The government could also consider asking people to work from home again if necessary, but a final decision on this would be made at the time, dependent on the latest data – recognising the extra disruption this causes to individuals and businesses, reports Asian Lite Newsdesk
Prime Minister Boris Johnson on Tuesday set out the government’s plan to manage Covid-19 throughout autumn and winter.
The plans include booster jabs for millions – but hold in reserve measures like vaccine passports for certain settings, the BBC reported.
“Plan A” is designed to prevent the NHS being overwhelmed, and promotes vaccines and testing. “Plan B”, to be used if the NHS is coming under “unsustainable pressure”, includes measures such as face masks.
Under Plan A of the autumn and winter plan, announced by Health Secretary Sajid Javid, ministers will: encourage the unvaccinated to be jabbed; offer vaccines to 12 to 15-year-olds; begin a booster jab programme for millions, it was reported.
Meanwhile, owing to the success of the vaccination programme, the data continues to show the link between cases, hospitalisations and deaths has weakened significantly, the government has announced.
In England, the number of hospital admissions with Covid has remained relatively stable over the last month. And although deaths increased at the beginning of the summer, they have remained far below the levels in either of the previous waves.
Downing Street said, over autumn and winter, the government will aim to sustain this progress through “building our defences through pharmaceutical interventions, identifying and isolating positive cases to limit transmission, supporting the NHS and social care, advising people on how to protect themselves and others, pursuing an international approach.
It added that vaccines will continue to be the first line of defence.
All those who were vaccinated during Phase 1 of the vaccine programme (priority groups 1 to 9) will be offered booster jabs from this month – to boost immunity amongst the most vulnerable groups during winter.
The Test, Trace and Isolate programme will continue its work, with symptomatic PCR testing continuing throughout the autumn and winter.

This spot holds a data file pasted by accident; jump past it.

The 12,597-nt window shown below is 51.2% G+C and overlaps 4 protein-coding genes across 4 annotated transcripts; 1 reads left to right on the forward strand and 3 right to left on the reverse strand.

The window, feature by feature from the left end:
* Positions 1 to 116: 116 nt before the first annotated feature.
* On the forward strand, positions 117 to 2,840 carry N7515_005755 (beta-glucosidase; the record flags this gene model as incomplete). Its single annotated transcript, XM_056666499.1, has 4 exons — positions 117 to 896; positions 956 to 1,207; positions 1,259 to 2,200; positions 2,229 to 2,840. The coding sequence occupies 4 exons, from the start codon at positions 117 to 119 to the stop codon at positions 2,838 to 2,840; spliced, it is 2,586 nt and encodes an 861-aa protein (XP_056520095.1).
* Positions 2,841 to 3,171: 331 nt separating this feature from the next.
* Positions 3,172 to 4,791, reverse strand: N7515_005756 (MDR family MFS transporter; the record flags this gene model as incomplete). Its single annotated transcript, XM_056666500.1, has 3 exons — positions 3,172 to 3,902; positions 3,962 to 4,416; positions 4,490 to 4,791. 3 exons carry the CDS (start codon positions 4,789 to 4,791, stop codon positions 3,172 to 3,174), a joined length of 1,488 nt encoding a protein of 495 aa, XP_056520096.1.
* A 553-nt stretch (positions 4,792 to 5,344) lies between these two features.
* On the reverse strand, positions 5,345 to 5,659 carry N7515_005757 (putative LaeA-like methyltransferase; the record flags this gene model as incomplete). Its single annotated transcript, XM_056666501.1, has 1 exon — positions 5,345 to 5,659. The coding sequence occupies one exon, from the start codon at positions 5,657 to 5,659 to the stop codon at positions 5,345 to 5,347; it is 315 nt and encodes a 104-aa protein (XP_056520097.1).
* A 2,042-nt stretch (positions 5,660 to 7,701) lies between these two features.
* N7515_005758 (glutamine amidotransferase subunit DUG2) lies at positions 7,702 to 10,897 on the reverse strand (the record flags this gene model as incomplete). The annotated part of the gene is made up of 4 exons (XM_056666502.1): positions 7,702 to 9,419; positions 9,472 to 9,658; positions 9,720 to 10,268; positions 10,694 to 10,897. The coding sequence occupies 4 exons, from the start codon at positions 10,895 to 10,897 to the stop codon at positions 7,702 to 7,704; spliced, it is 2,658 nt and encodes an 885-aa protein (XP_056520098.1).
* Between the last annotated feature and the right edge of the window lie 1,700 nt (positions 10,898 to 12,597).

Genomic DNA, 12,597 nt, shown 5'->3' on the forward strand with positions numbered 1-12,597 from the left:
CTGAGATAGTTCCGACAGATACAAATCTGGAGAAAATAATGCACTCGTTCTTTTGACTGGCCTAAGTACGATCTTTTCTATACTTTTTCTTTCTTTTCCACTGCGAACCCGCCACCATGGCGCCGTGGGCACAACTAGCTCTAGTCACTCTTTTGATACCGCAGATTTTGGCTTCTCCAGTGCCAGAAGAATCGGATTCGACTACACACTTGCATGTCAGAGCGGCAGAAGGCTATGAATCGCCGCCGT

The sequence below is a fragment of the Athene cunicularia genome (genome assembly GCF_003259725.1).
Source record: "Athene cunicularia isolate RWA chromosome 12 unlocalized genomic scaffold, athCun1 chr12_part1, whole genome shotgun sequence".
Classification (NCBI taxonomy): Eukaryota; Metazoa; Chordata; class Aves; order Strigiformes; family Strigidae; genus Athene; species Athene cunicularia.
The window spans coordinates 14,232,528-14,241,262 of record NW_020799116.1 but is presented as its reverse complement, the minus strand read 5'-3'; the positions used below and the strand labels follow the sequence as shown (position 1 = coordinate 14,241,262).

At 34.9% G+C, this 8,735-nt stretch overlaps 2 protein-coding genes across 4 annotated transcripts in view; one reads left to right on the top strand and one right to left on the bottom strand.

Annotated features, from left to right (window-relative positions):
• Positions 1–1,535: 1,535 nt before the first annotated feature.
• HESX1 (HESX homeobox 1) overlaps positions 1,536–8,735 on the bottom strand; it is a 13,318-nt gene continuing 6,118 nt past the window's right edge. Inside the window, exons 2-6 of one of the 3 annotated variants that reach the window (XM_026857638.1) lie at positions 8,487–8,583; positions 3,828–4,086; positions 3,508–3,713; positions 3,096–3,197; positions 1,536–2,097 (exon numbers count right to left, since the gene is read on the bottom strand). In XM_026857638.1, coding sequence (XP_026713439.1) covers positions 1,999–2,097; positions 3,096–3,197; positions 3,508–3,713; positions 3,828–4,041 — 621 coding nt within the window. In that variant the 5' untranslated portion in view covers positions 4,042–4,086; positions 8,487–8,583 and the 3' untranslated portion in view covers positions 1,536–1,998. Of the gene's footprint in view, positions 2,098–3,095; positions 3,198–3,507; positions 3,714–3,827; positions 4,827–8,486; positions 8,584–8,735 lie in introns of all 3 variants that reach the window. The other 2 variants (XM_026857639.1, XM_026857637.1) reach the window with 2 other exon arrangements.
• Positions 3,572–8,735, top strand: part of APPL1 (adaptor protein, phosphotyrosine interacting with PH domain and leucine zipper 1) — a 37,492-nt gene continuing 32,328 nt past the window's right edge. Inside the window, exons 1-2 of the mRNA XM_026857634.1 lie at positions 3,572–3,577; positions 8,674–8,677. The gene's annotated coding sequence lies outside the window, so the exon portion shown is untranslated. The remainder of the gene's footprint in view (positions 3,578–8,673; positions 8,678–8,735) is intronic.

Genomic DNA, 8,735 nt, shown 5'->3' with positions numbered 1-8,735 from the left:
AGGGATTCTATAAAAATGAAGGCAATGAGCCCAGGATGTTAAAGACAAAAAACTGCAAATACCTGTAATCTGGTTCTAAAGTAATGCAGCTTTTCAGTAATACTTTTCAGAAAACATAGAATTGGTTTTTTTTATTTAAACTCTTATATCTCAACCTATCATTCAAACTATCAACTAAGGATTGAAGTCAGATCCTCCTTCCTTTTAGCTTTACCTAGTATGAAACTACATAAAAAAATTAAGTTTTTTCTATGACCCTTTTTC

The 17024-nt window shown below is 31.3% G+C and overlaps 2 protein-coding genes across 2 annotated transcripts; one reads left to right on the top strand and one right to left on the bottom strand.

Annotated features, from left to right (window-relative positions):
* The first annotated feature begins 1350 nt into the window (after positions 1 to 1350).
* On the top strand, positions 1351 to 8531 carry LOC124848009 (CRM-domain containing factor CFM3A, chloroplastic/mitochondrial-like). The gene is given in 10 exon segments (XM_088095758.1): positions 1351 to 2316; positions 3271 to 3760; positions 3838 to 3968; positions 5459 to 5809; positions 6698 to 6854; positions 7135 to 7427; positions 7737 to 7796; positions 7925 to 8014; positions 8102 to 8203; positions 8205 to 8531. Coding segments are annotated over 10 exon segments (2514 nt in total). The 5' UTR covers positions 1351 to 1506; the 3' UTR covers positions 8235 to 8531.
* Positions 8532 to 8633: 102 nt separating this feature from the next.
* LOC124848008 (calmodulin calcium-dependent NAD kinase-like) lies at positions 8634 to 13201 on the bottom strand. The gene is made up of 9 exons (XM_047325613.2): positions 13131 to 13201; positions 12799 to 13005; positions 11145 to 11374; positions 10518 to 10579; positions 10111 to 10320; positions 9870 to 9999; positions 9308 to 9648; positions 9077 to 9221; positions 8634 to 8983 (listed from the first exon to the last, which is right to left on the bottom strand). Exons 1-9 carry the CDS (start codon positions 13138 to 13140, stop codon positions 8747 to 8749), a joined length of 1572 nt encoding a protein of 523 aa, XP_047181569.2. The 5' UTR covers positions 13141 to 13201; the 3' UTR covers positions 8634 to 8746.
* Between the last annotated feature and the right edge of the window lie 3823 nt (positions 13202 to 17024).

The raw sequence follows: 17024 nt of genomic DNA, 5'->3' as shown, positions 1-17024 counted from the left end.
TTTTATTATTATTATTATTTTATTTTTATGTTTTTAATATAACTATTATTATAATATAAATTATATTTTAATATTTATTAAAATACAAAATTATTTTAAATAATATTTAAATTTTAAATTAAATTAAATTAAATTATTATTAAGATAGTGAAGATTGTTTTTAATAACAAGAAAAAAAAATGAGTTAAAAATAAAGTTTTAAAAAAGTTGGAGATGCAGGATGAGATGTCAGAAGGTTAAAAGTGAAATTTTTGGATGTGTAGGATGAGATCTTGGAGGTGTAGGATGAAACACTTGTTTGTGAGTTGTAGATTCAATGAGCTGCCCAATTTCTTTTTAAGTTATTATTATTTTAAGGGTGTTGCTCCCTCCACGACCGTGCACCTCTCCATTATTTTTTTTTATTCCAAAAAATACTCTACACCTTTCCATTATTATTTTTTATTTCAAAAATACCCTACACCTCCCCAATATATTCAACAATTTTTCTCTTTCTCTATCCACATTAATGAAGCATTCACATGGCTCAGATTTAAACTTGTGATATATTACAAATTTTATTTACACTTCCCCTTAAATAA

Lateral flow tests will also remain free of charge but at a later stage, as government’s response to the virus changes, this will end and individuals and businesses will be expected to bear the cost. The government has ensured it will engage widely on this before any changes are made.
The legal obligation to self-isolate for those who have tested positive and their unvaccinated contacts will continue, and the financial support payment for those self-isolating on certain benefits will continue in its current format until the end of March.
As the PM also set out, autumn and winter could pose renewed challenges and it is difficult to predict the path of the virus with certainty.
Plan B would include: introducing mandatory vaccine only Covid status certification in certain, riskier settings, legally mandating face coverings in certain settings, such as public transport and shops, communicating clearly and urgently to the public if the risk level increases.
The government could also consider asking people to work from home again if necessary, but a final decision on this would be made at the time, dependent on the latest data – recognising the extra disruption this causes to individuals and businesses.
Ministers would only decide to implement these measures if necessary, and if a range of metrics and indicators mean the NHS is at risk of becoming overwhelmed.
Plan B recognises the success of our vaccination programme – meaning smaller interventions which are far less disruptive can have a much bigger impact on reducing the spread.
The Prime Minister pledged he is committed to taking whatever action is necessary to protect the NHS, but stressed his belief that the combined efforts of the public and the vaccination programme mean it can avoid plan B and protect our freedoms in the coming months.
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